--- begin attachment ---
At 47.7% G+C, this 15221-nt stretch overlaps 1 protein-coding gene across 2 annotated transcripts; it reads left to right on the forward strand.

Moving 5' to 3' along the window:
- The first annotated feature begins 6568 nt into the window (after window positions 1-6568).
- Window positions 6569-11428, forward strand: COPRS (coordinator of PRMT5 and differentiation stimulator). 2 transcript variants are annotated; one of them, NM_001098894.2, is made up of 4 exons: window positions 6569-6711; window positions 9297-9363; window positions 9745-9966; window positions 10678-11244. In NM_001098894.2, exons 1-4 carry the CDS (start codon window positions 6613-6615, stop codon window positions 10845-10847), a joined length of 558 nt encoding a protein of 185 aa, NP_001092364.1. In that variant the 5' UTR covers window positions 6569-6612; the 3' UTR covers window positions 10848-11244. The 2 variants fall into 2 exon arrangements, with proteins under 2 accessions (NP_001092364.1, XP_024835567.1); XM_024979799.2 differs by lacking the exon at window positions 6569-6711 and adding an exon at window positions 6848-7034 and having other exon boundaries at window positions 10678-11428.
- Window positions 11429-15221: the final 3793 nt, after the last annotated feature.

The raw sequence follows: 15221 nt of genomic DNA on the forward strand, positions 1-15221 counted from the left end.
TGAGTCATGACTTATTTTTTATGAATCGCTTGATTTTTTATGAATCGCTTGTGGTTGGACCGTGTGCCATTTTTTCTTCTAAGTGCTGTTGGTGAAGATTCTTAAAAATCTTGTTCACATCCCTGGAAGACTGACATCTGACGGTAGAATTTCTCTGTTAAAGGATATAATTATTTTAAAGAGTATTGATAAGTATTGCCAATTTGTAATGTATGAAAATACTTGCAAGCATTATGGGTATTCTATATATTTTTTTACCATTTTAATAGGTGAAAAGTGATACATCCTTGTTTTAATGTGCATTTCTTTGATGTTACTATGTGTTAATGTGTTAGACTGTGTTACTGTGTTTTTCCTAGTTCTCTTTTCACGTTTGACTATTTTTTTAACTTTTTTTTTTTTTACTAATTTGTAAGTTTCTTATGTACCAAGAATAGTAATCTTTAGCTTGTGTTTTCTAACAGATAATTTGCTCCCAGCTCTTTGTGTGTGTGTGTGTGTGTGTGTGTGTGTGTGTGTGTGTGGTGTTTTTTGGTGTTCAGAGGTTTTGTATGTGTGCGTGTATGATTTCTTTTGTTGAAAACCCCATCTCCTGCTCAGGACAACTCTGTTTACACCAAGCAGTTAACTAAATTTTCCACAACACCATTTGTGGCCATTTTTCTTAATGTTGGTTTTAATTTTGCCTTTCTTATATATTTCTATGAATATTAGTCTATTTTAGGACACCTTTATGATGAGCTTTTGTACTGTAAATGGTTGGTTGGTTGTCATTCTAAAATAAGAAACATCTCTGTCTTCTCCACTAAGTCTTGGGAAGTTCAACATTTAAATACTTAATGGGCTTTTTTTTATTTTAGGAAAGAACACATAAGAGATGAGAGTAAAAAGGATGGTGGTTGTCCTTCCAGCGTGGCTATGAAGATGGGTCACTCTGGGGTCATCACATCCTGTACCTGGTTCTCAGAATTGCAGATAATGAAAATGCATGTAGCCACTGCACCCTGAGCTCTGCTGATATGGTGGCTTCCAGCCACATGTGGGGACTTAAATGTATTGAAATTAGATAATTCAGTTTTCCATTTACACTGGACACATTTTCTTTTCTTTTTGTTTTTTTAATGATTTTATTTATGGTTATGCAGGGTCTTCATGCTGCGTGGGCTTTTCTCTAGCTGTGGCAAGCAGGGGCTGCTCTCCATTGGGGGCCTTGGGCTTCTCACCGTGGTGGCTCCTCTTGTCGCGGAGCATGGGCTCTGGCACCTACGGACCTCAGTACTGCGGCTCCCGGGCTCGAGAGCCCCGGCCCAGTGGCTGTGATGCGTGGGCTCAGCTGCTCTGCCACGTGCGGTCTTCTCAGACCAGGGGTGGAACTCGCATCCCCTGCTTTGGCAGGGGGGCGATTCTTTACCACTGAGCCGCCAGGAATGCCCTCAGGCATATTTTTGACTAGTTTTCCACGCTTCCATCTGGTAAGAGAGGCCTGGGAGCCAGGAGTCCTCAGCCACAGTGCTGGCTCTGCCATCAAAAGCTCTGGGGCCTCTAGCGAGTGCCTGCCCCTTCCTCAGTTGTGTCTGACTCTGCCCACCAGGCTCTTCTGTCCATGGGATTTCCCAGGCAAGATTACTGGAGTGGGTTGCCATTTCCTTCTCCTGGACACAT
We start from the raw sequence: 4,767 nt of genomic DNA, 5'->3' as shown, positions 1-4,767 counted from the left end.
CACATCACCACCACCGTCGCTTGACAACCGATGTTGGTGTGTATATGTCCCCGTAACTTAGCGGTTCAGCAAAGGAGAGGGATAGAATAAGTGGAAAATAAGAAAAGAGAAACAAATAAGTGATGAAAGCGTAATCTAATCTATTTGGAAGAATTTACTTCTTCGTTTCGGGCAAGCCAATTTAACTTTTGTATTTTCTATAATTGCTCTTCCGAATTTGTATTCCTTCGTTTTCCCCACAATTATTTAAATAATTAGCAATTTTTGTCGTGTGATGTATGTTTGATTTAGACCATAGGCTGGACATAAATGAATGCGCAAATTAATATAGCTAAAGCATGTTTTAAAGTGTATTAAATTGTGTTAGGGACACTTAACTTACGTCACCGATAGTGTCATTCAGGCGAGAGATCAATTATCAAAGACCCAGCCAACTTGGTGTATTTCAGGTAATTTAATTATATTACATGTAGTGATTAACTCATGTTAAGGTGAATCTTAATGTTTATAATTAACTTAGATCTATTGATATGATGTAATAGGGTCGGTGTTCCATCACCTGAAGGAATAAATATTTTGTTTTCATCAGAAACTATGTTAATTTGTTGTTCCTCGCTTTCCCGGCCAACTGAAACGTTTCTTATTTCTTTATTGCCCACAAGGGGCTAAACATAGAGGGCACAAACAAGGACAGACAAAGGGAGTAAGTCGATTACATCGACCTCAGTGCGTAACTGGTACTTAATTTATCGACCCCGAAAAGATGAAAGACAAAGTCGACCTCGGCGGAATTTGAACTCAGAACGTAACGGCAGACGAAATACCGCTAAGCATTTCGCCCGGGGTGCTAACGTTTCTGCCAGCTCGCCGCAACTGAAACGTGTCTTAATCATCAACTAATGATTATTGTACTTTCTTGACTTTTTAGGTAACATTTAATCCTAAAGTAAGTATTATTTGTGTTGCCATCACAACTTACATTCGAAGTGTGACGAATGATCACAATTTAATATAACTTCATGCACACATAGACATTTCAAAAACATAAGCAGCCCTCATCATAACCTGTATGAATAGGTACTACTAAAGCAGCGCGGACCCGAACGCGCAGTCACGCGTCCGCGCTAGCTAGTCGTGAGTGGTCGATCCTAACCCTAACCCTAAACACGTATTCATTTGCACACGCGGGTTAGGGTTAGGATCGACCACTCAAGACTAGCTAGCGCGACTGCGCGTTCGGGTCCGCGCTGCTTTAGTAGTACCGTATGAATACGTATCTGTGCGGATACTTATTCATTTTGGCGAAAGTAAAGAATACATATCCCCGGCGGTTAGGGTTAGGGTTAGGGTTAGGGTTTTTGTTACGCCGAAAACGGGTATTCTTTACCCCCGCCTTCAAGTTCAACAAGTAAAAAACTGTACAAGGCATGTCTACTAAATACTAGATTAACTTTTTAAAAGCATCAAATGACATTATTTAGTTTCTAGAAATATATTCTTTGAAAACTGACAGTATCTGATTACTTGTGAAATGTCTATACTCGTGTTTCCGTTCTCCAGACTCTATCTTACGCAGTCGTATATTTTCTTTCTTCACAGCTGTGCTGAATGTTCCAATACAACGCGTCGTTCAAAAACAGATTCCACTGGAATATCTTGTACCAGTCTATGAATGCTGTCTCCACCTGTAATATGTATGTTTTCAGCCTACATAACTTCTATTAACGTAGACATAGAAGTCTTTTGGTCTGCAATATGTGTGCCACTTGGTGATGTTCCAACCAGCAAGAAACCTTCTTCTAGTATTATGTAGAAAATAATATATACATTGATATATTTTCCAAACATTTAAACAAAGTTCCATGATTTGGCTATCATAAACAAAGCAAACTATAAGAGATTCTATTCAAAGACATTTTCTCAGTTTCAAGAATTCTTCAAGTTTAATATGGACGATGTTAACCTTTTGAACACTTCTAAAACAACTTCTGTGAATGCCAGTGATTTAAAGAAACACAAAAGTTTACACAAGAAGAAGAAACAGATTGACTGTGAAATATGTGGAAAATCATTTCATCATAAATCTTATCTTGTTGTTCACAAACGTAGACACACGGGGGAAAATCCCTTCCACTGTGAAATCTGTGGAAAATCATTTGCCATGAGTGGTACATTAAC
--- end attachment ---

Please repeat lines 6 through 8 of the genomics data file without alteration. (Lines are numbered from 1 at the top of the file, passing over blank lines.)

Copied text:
The raw sequence follows: 15221 nt of genomic DNA on the forward strand, positions 1-15221 counted from the left end.
TGAGTCATGACTTATTTTTTATGAATCGCTTGATTTTTTATGAATCGCTTGTGGTTGGACCGTGTGCCATTTTTTCTTCTAAGTGCTGTTGGTGAAGATTCTTAAAAATCTTGTTCACATCCCTGGAAGACTGACATCTGACGGTAGAATTTCTCTGTTAAAGGATATAATTATTTTAAAGAGTATTGATAAGTATTGCCAATTTGTAATGTATGAAAATACTTGCAAGCATTATGGGTATTCTATATATTTTTTTACCATTTTAATAGGTGAAAAGTGATACATCCTTGTTTTAATGTGCATTTCTTTGATGTTACTATGTGTTAATGTGTTAGACTGTGTTACTGTGTTTTTCCTAGTTCTCTTTTCACGTTTGACTATTTTTTTAACTTTTTTTTTTTTTACTAATTTGTAAGTTTCTTATGTACCAAGAATAGTAATCTTTAGCTTGTGTTTTCTAACAGATAATTTGCTCCCAGCTCTTTGTGTGTGTGTGTGTGTGTGTGTGTGTGTGTGTGTGTGTGGTGTTTTTTGGTGTTCAGAGGTTTTGTATGTGTGCGTGTATGATTTCTTTTGTTGAAAACCCCATCTCCTGCTCAGGACAACTCTGTTTACACCAAGCAGTTAACTAAATTTTCCACAACACCATTTGTGGCCATTTTTCTTAATGTTGGTTTTAATTTTGCCTTTCTTATATATTTCTATGAATATTAGTCTATTTTAGGACACCTTTATGATGAGCTTTTGTACTGTAAATGGTTGGTTGGTTGTCATTCTAAAATAAGAAACATCTCTGTCTTCTCCACTAAGTCTTGGGAAGTTCAACATTTAAATACTTAATGGGCTTTTTTTTATTTTAGGAAAGAACACATAAGAGATGAGAGTAAAAAGGATGGTGGTTGTCCTTCCAGCGTGGCTATGAAGATGGGTCACTCTGGGGTCATCACATCCTGTACCTGGTTCTCAGAATTGCAGATAATGAAAATGCATGTAGCCACTGCACCCTGAGCTCTGCTGATATGGTGGCTTCCAGCCACATGTGGGGACTTAAATGTATTGAAATTAGATAATTCAGTTTTCCATTTACACTGGACACATTTTCTTTTCTTTTTGTTTTTTTAATGATTTTATTTATGGTTATGCAGGGTCTTCATGCTGCGTGGGCTTTTCTCTAGCTGTGGCAAGCAGGGGCTGCTCTCCATTGGGGGCCTTGGGCTTCTCACCGTGGTGGCTCCTCTTGTCGCGGAGCATGGGCTCTGGCACCTACGGACCTCAGTACTGCGGCTCCCGGGCTCGAGAGCCCCGGCCCAGTGGCTGTGATGCGTGGGCTCAGCTGCTCTGCCACGTGCGGTCTTCTCAGACCAGGGGTGGAACTCGCATCCCCTGCTTTGGCAGGGGGGCGATTCTTTACCACTGAGCCGCCAGGAATGCCCTCAGGCATATTTTTGACTAGTTTTCCACGCTTCCATCTGGTAAGAGAGGCCTGGGAGCCAGGAGTCCTCAGCCACAGTGCTGGCTCTGCCATCAAAAGCTCTGGGGCCTCTAGCGAGTGCCTGCCCCTTCCTCAGTTGTGTCTGACTCTGCCCACCAGGCTCTTCTGTCCATGGGATTTCCCAGGCAAGATTACTGGAGTGGGTTGCCATTTCCTTCTCCTGGACACAT
We start from the raw sequence: 4,767 nt of genomic DNA, 5'->3' as shown, positions 1-4,767 counted from the left end.